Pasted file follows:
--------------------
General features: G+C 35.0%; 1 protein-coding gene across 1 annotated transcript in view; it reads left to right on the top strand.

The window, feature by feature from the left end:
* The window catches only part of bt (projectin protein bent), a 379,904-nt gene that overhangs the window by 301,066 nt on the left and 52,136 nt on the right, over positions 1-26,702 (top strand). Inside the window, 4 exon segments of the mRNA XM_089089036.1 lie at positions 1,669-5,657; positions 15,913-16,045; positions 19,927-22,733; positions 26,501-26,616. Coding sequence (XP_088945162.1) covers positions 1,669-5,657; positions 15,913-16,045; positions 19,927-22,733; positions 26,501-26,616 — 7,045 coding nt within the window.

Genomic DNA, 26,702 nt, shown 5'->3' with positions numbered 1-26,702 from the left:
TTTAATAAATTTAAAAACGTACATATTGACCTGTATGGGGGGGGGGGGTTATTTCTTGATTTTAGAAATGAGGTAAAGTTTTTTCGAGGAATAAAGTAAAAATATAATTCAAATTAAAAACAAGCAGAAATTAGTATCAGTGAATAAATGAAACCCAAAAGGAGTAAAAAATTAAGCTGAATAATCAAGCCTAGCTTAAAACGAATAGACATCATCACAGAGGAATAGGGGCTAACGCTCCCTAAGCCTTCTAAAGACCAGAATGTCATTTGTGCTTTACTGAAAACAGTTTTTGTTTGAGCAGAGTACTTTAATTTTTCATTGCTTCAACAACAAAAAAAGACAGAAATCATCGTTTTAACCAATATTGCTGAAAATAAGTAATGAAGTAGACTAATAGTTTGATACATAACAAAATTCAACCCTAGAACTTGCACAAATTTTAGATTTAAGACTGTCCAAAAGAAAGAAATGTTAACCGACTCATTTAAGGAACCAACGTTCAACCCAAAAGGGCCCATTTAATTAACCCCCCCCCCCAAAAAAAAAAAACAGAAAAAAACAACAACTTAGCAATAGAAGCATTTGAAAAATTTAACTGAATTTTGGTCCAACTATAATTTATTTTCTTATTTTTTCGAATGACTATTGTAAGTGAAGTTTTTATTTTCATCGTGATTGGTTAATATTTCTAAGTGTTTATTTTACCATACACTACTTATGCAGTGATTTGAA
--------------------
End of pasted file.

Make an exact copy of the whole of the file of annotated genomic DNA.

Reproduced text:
General features: G+C 35.0%; 1 protein-coding gene across 1 annotated transcript in view; it reads left to right on the top strand.

The window, feature by feature from the left end:
* The window catches only part of bt (projectin protein bent), a 379,904-nt gene that overhangs the window by 301,066 nt on the left and 52,136 nt on the right, over positions 1-26,702 (top strand). Inside the window, 4 exon segments of the mRNA XM_089089036.1 lie at positions 1,669-5,657; positions 15,913-16,045; positions 19,927-22,733; positions 26,501-26,616. Coding sequence (XP_088945162.1) covers positions 1,669-5,657; positions 15,913-16,045; positions 19,927-22,733; positions 26,501-26,616 — 7,045 coding nt within the window.

Genomic DNA, 26,702 nt, shown 5'->3' with positions numbered 1-26,702 from the left:
TTTAATAAATTTAAAAACGTACATATTGACCTGTATGGGGGGGGGGGGTTATTTCTTGATTTTAGAAATGAGGTAAAGTTTTTTCGAGGAATAAAGTAAAAATATAATTCAAATTAAAAACAAGCAGAAATTAGTATCAGTGAATAAATGAAACCCAAAAGGAGTAAAAAATTAAGCTGAATAATCAAGCCTAGCTTAAAACGAATAGACATCATCACAGAGGAATAGGGGCTAACGCTCCCTAAGCCTTCTAAAGACCAGAATGTCATTTGTGCTTTACTGAAAACAGTTTTTGTTTGAGCAGAGTACTTTAATTTTTCATTGCTTCAACAACAAAAAAAGACAGAAATCATCGTTTTAACCAATATTGCTGAAAATAAGTAATGAAGTAGACTAATAGTTTGATACATAACAAAATTCAACCCTAGAACTTGCACAAATTTTAGATTTAAGACTGTCCAAAAGAAAGAAATGTTAACCGACTCATTTAAGGAACCAACGTTCAACCCAAAAGGGCCCATTTAATTAACCCCCCCCCCCAAAAAAAAAAAACAGAAAAAAACAACAACTTAGCAATAGAAGCATTTGAAAAATTTAACTGAATTTTGGTCCAACTATAATTTATTTTCTTATTTTTTCGAATGACTATTGTAAGTGAAGTTTTTATTTTCATCGTGATTGGTTAATATTTCTAAGTGTTTATTTTACCATACACTACTTATGCAGTGATTTGAA